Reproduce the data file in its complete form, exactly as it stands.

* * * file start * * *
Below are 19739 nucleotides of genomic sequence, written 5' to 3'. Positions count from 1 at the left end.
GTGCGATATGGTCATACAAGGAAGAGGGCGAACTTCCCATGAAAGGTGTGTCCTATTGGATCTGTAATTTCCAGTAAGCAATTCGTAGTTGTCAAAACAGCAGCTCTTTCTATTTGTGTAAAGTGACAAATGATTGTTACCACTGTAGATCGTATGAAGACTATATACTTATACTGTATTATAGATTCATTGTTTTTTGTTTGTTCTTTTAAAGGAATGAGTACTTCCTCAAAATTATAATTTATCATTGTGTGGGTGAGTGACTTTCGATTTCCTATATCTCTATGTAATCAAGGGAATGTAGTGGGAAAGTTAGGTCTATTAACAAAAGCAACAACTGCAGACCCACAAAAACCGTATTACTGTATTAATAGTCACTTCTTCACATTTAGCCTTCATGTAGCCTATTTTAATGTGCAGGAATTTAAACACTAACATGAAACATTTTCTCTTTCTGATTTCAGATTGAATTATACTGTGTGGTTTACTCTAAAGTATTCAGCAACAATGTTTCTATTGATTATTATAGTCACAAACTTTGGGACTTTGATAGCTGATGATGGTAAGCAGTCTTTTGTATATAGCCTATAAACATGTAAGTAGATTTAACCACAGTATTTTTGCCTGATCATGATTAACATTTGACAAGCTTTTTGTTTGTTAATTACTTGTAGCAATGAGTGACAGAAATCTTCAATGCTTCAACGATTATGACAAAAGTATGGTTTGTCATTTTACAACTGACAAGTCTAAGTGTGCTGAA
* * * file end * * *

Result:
Below are 19739 nucleotides of genomic sequence, written 5' to 3'. Positions count from 1 at the left end.
GTGCGATATGGTCATACAAGGAAGAGGGCGAACTTCCCATGAAAGGTGTGTCCTATTGGATCTGTAATTTCCAGTAAGCAATTCGTAGTTGTCAAAACAGCAGCTCTTTCTATTTGTGTAAAGTGACAAATGATTGTTACCACTGTAGATCGTATGAAGACTATATACTTATACTGTATTATAGATTCATTGTTTTTTGTTTGTTCTTTTAAAGGAATGAGTACTTCCTCAAAATTATAATTTATCATTGTGTGGGTGAGTGACTTTCGATTTCCTATATCTCTATGTAATCAAGGGAATGTAGTGGGAAAGTTAGGTCTATTAACAAAAGCAACAACTGCAGACCCACAAAAACCGTATTACTGTATTAATAGTCACTTCTTCACATTTAGCCTTCATGTAGCCTATTTTAATGTGCAGGAATTTAAACACTAACATGAAACATTTTCTCTTTCTGATTTCAGATTGAATTATACTGTGTGGTTTACTCTAAAGTATTCAGCAACAATGTTTCTATTGATTATTATAGTCACAAACTTTGGGACTTTGATAGCTGATGATGGTAAGCAGTCTTTTGTATATAGCCTATAAACATGTAAGTAGATTTAACCACAGTATTTTTGCCTGATCATGATTAACATTTGACAAGCTTTTTGTTTGTTAATTACTTGTAGCAATGAGTGACAGAAATCTTCAATGCTTCAACGATTATGACAAAAGTATGGTTTGTCATTTTACAACTGACAAGTCTAAGTGTGCTGAA